Feminist Philosophers

News feminist philosophers can use

More gendered products January 26, 2014

Filed under: advertising,funny business,gender,gender stereotypes,gendered products — philodaria @ 11:29 pm

21 of them, over at Buzzfeed. The captions are pretty funny. Here’s one:


kleenex for men


I was ankle-deep in my boyfriend’s mucus before we bought these man-sized Kleenex. Ordinary tissues just couldn’t contain his oversized, masculine boogers.


Gendered Name Tags December 31, 2013

Filed under: gendered products — philodaria @ 9:33 pm

I think this is a gendered product I could actually get behind; from Storenvy, ‘Hello’ name tags with handy pronoun preferences.

gendered name tags


Gendered Advertising Remix November 28, 2013

Filed under: gendered products — philodaria @ 11:25 pm

This website lets you take the sound from one commercial and the video for another, to experience a a gendered advertising mash-up. One of my favorite combinations is the audio for the Battleground: Catapults and Crossbows and the video for the Barbie Glitter hair dryer.

(Here’s a remixer just for gendered Lego advertising. )


Mary Jane or Jean Valjean? Take the quiz! November 27, 2013

Filed under: gender,gendered products — Lady Day @ 7:31 pm

So, there’s a new quiz going around Facebook, sponsored by the Scottish Book Trust, in honour of “Book Week Scotland 2013.” You answer a couple of demographic questions, and then a few Myers-Briggs style questions, and the quiz tells you which literary character you most resemble. I got Coraline. And then I started noticing the results popping up on Facebook. One friend got Mary Jane from Spiderman. Another got Alice (from Alice in Wonderland). And then, the first of my male friends to do so took the quiz and got Atticus Finch. Atticus, I thought. He’s a grown-up! And kind of a hero. And that’s when I realized that the M or F question in the demographic section was actually affecting the results in a way that, for instance, the age range question wasn’t. (I’m 44, but this didn’t stop me from getting Coraline.) So, I tried taking the quiz with all the same answers, but answering M instead of F. I got Hercule Poirot. Now, I’ll grant that Coraline is smart and capable, but she’s no Hercule Poirot. I know I’m gonna piss off Gaiman nerds here, but no smart, capable lonely child quite measures up to one of literature’s most brilliant detectives.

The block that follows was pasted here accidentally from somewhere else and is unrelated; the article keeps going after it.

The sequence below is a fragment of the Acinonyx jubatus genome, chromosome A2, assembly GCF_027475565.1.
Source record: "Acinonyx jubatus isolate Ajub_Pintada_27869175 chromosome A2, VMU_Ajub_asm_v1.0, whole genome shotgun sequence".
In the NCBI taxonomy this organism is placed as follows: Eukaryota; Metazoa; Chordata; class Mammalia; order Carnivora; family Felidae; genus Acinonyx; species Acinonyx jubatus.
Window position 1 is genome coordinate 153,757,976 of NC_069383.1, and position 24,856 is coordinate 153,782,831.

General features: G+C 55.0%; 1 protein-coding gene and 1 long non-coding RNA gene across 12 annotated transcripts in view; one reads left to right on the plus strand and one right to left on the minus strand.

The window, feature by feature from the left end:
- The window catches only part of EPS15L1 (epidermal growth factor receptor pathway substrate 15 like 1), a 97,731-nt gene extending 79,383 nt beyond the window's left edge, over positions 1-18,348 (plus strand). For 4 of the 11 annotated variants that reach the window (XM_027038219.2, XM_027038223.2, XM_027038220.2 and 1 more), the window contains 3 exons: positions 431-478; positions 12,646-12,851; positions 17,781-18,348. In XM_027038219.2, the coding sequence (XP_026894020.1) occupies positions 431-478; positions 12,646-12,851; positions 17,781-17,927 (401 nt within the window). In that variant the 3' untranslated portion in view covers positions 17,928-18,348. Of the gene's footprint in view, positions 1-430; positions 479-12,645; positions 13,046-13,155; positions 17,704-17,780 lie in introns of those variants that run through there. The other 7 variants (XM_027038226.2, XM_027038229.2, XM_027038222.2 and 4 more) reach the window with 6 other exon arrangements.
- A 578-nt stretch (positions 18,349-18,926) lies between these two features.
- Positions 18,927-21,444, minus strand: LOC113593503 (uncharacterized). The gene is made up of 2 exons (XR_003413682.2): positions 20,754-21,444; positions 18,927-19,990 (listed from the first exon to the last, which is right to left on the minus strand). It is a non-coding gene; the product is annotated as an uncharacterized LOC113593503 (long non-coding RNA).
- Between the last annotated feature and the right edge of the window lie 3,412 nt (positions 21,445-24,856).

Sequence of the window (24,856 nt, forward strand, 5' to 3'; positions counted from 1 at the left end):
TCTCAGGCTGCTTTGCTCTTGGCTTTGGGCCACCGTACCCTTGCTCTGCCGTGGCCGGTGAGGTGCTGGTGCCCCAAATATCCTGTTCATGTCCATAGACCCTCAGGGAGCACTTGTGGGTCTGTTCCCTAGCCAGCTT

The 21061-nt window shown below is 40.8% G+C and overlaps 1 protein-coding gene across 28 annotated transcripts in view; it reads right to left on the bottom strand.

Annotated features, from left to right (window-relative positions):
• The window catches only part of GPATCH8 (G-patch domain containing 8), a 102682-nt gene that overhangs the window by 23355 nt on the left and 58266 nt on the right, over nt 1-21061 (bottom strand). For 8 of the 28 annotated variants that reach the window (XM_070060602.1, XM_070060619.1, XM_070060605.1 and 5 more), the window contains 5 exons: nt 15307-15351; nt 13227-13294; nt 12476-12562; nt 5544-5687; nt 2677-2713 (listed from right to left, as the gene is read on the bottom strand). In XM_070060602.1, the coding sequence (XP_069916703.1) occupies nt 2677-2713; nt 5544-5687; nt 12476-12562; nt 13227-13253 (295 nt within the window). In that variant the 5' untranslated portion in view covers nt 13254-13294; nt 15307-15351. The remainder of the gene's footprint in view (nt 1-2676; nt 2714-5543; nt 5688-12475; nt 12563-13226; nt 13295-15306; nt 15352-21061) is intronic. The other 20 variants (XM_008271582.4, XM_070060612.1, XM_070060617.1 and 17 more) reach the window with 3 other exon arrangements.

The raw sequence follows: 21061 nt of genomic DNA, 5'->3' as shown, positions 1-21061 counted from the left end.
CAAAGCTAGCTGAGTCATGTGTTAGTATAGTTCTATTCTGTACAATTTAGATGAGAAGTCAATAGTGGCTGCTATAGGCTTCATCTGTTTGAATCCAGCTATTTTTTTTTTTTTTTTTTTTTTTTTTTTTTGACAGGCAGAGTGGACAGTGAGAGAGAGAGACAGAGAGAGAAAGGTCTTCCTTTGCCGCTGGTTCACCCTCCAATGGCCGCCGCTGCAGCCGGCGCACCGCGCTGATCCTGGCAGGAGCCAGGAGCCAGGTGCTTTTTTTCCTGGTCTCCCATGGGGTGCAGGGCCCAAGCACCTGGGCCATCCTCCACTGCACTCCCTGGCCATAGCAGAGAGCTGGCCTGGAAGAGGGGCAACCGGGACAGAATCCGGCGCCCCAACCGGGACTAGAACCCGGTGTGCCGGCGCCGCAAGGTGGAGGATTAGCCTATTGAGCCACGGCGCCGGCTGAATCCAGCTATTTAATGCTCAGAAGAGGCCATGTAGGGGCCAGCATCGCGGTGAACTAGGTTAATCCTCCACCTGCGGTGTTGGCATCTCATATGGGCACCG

So, I urged others to take the quiz both ways. One friend who’d gotten Mary Jane as an F got Jean Valjean as an M. So, as F she got a spunky, attractive love interest (Blergh. Now I’m pissing off the Spiderman nerds.) versus a rich, complex, grown-up, noble hero type character. Huh. I got my daughter to take it both ways. She got Hermione Granger and Dr. Watson. Prompted by my challenge on Facebook, another friend took it both ways and got Albus Dumbledore and Scout from To Kill a Mockingbird.

I don’t have anything as robust as a hypothesis about this yet. Scout’s a pretty good character. So are Coraline and Hermione. And Watson is clearly sidekick rather than a hero. So, I’m not claiming that the female characters are worse than the male ones. I’m a little worried that slightly more of the female characters are children/youth, or from fiction aimed at youth, or from books with pictures rather than just text (And *now* I’ve pissed off the graphic novel nerds. So sorry. I get that they’re genuine literature. Really, I do.)